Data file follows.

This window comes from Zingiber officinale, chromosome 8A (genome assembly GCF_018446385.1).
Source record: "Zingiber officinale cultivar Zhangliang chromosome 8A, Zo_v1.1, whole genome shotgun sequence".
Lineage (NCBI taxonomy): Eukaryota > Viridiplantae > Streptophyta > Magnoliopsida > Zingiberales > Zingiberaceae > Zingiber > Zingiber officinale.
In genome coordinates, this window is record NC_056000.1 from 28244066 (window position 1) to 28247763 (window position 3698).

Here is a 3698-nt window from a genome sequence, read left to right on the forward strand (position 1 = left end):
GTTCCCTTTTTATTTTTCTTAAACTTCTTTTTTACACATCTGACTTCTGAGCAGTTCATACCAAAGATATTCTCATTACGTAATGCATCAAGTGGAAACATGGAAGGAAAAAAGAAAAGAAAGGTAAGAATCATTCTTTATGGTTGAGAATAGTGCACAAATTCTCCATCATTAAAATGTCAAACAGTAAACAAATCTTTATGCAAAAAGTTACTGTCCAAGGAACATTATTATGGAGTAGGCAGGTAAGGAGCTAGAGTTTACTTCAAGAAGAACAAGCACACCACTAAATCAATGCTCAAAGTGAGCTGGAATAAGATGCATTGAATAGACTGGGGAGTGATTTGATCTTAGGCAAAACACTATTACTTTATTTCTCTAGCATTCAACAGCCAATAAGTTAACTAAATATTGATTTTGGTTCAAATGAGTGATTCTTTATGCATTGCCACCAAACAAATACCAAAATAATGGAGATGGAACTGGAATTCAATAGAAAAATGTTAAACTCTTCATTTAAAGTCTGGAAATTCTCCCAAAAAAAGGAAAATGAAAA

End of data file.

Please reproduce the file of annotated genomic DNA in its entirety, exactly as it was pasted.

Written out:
This window comes from Zingiber officinale, chromosome 8A (genome assembly GCF_018446385.1).
Source record: "Zingiber officinale cultivar Zhangliang chromosome 8A, Zo_v1.1, whole genome shotgun sequence".
Lineage (NCBI taxonomy): Eukaryota > Viridiplantae > Streptophyta > Magnoliopsida > Zingiberales > Zingiberaceae > Zingiber > Zingiber officinale.
In genome coordinates, this window is record NC_056000.1 from 28244066 (window position 1) to 28247763 (window position 3698).

Here is a 3698-nt window from a genome sequence, read left to right on the forward strand (position 1 = left end):
GTTCCCTTTTTATTTTTCTTAAACTTCTTTTTTACACATCTGACTTCTGAGCAGTTCATACCAAAGATATTCTCATTACGTAATGCATCAAGTGGAAACATGGAAGGAAAAAAGAAAAGAAAGGTAAGAATCATTCTTTATGGTTGAGAATAGTGCACAAATTCTCCATCATTAAAATGTCAAACAGTAAACAAATCTTTATGCAAAAAGTTACTGTCCAAGGAACATTATTATGGAGTAGGCAGGTAAGGAGCTAGAGTTTACTTCAAGAAGAACAAGCACACCACTAAATCAATGCTCAAAGTGAGCTGGAATAAGATGCATTGAATAGACTGGGGAGTGATTTGATCTTAGGCAAAACACTATTACTTTATTTCTCTAGCATTCAACAGCCAATAAGTTAACTAAATATTGATTTTGGTTCAAATGAGTGATTCTTTATGCATTGCCACCAAACAAATACCAAAATAATGGAGATGGAACTGGAATTCAATAGAAAAATGTTAAACTCTTCATTTAAAGTCTGGAAATTCTCCCAAAAAAAGGAAAATGAAAA